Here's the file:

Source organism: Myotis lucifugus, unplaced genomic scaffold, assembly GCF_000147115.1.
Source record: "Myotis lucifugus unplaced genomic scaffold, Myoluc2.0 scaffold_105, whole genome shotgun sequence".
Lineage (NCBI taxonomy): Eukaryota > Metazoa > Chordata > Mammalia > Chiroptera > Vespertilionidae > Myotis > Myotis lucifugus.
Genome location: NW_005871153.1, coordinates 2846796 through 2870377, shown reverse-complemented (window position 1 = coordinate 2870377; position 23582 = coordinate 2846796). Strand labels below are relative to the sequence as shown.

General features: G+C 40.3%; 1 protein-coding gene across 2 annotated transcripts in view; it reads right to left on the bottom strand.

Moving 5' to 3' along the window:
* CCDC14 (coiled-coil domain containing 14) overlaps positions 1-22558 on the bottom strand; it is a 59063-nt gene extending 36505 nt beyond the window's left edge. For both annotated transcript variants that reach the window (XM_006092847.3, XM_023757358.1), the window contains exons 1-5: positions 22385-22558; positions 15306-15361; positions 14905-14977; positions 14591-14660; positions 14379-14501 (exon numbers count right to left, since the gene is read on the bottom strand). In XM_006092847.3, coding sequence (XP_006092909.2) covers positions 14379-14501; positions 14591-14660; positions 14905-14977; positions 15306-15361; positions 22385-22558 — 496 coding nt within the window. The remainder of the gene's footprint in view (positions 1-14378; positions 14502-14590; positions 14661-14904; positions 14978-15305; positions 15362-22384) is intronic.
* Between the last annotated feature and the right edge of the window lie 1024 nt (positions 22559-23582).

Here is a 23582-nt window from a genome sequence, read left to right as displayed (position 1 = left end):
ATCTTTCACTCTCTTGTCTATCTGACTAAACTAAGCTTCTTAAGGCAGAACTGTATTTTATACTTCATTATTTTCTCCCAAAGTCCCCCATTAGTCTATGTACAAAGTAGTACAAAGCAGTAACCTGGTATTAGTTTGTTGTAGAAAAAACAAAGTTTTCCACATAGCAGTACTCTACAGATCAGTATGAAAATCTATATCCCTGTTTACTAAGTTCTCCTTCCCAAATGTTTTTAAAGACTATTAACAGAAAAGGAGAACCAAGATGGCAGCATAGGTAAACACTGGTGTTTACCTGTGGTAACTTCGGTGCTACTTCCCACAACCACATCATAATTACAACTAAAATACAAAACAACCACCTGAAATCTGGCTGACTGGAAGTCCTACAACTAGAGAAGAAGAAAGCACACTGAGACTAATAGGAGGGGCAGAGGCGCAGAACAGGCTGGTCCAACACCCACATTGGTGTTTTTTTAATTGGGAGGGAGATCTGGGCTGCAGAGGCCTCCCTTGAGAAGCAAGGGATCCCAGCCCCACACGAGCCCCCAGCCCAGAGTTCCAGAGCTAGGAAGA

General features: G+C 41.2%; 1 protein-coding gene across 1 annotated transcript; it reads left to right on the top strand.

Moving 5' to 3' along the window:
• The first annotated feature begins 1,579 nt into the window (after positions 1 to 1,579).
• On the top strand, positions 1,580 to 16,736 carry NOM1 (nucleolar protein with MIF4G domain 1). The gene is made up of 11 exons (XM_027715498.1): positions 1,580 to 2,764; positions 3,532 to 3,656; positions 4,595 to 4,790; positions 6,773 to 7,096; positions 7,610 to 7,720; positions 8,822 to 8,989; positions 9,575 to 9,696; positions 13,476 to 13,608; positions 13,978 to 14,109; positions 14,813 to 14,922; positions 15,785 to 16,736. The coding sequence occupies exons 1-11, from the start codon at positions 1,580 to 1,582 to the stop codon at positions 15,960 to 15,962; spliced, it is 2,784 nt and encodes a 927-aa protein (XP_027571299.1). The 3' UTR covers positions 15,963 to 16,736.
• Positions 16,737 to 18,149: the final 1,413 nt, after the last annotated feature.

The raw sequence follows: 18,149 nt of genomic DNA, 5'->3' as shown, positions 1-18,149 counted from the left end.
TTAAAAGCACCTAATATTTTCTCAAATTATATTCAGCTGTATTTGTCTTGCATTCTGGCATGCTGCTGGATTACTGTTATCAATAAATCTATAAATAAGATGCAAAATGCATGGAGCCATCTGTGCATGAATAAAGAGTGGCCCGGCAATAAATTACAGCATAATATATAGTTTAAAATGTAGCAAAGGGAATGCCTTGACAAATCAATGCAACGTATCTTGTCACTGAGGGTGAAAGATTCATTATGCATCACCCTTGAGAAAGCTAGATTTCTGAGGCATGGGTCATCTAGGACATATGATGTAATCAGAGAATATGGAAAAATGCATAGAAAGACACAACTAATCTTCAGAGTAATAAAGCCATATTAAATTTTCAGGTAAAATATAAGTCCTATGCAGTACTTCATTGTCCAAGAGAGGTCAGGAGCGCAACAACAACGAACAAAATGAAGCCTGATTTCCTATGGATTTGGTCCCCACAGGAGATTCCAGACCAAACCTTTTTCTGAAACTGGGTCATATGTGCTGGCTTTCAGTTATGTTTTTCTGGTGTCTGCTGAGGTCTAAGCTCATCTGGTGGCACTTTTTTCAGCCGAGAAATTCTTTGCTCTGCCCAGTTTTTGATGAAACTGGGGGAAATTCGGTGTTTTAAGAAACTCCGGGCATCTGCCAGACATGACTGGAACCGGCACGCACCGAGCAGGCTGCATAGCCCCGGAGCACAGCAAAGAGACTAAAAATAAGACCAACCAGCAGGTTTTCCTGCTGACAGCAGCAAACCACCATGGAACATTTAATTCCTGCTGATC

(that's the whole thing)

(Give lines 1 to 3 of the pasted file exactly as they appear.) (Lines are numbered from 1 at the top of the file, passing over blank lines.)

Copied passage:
Source organism: Myotis lucifugus, unplaced genomic scaffold, assembly GCF_000147115.1.
Source record: "Myotis lucifugus unplaced genomic scaffold, Myoluc2.0 scaffold_105, whole genome shotgun sequence".
Lineage (NCBI taxonomy): Eukaryota > Metazoa > Chordata > Mammalia > Chiroptera > Vespertilionidae > Myotis > Myotis lucifugus.